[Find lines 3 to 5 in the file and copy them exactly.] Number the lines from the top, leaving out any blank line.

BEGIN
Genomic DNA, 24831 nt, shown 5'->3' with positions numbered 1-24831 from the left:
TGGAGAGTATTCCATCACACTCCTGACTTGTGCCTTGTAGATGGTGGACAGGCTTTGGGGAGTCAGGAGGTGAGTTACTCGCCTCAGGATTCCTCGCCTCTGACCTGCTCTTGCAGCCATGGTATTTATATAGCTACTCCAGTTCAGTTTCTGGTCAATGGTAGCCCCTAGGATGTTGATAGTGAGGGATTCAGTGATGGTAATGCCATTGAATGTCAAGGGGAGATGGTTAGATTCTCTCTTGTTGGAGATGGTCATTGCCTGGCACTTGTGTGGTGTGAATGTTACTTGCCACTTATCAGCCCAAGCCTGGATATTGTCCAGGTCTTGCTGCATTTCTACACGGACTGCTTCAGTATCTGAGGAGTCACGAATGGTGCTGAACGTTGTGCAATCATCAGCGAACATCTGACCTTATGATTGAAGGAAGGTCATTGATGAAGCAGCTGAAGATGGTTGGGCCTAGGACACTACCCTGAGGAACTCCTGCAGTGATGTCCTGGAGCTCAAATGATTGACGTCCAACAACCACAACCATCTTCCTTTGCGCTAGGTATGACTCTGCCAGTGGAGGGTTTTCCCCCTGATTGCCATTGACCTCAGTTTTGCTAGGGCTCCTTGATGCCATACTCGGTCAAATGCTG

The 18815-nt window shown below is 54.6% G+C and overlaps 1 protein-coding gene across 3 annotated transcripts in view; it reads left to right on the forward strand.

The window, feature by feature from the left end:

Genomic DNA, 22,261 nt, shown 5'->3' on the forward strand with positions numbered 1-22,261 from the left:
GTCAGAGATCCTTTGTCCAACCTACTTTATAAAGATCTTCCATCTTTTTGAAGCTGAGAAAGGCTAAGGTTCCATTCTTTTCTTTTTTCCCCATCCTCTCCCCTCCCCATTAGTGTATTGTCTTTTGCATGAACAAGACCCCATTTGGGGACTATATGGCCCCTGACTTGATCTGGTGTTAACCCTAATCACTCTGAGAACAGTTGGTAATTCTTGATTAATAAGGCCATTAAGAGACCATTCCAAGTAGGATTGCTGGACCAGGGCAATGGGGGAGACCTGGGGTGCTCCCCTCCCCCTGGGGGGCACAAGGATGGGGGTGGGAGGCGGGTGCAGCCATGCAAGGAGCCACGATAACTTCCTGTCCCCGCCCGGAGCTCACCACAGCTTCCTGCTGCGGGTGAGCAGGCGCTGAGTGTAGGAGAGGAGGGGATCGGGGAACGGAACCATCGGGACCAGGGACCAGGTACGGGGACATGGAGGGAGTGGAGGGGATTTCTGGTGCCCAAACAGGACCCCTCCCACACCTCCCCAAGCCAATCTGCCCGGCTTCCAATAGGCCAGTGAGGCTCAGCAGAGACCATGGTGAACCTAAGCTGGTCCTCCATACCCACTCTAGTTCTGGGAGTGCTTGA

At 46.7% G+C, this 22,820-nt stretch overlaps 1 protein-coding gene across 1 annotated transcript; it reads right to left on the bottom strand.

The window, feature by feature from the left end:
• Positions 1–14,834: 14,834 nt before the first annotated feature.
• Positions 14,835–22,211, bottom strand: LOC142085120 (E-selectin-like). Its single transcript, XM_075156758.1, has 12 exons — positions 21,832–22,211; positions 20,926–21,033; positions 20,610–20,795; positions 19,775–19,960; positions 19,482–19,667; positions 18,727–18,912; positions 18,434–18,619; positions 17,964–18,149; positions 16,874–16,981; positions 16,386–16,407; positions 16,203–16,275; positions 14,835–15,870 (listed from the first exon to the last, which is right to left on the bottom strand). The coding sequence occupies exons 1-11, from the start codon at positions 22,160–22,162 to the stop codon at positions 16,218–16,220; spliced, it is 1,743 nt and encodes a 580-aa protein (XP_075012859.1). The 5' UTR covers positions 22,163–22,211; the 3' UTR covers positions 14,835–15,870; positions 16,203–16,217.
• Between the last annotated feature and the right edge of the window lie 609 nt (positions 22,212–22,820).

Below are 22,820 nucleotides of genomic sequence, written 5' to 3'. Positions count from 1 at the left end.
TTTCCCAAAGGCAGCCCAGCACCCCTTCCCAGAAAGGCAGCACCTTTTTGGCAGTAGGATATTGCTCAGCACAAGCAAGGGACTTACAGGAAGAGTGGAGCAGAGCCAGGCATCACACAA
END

The 18815-nt window shown below is 54.6% G+C and overlaps 1 protein-coding gene across 3 annotated transcripts in view; it reads left to right on the forward strand.

The window, feature by feature from the left end:

Genomic DNA, 22,261 nt, shown 5'->3' on the forward strand with positions numbered 1-22,261 from the left: